His family and local human rights defenders have searched everywhere for him and a lawyer presented a Habeas Corpus on December 24. The search for Bautista continues. As one human rights defender wrote about the search: “I was looking almost all day yesterday for the young man from Naco, disappeared by the Military Police since December 3. He was 22 years old and for 3 continuous years worked with the Lear Corporation in Naco. He had his entire life ahead of him. We lost him. The more we strived to find him, we couldn’t, not in the police stations, military battalions, hospitals, not even amongst the cadavers in both morgues. There is no trace of him. The only thing we found was a unrecognizable, decapitated cadaver impossible to identify because of how badly the person was tortured.”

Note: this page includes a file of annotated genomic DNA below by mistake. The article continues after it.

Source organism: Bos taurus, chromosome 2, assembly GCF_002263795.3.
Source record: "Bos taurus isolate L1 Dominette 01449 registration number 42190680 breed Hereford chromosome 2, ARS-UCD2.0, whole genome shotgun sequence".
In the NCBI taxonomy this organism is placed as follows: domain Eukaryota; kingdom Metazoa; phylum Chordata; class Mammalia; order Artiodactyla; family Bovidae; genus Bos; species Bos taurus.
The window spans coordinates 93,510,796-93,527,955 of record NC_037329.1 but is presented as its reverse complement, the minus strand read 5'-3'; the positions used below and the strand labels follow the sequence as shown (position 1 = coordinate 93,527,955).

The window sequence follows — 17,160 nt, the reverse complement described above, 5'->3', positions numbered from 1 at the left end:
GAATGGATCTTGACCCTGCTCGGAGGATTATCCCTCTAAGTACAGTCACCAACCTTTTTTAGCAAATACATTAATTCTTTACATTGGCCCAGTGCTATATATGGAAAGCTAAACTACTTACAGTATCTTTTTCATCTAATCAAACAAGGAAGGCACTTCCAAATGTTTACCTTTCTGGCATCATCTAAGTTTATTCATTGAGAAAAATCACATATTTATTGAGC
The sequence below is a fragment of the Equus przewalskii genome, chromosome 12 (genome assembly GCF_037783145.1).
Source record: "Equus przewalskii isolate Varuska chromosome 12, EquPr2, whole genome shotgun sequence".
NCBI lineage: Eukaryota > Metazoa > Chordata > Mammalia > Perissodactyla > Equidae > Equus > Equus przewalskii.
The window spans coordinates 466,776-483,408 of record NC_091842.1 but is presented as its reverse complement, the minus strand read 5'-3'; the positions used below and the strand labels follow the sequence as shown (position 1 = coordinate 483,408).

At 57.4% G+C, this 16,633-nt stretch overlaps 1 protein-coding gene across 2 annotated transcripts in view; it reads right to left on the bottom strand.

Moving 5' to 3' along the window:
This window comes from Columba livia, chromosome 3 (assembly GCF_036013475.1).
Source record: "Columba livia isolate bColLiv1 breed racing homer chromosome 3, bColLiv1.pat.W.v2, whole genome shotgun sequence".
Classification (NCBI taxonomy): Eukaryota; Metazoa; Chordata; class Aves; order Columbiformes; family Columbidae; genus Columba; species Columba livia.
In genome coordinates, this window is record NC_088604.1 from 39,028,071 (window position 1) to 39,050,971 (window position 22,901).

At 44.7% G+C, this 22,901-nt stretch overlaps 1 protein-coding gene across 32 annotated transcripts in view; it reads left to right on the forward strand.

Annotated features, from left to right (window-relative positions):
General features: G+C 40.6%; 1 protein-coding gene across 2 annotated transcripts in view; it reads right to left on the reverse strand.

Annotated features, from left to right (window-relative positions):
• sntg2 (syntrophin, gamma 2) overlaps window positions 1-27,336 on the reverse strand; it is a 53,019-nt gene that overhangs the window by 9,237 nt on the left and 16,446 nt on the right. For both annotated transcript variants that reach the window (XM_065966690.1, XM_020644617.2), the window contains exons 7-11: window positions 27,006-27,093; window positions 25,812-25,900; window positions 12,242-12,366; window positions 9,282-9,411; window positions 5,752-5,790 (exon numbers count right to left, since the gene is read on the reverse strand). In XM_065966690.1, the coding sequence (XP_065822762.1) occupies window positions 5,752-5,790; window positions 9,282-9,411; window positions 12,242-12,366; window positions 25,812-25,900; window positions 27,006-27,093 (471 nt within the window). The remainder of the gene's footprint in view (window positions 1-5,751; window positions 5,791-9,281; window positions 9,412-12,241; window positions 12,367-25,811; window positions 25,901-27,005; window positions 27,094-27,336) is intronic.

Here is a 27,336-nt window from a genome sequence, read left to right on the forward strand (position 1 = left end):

Arrests & Criminalization
There have been several arrests carried out during mobilizations, in neighborhoods around the country where protests have been based, and in communities days after well-attended actions were carried out to denounce the electoral fraud. A spokesperson for the Inter-Institutional Task Force known as FUSINA told the Honduran media that 501 people were detained nationwide just on Saturday, December 2 during the state of exception, and 96 people were charged as a result. On the same day, the Honduran national police reported that of all people detained in northern Honduras, 33 people were sent to the new maximum-security prison “El Pozo” and 24 to a jail in El Progreso, Yoro.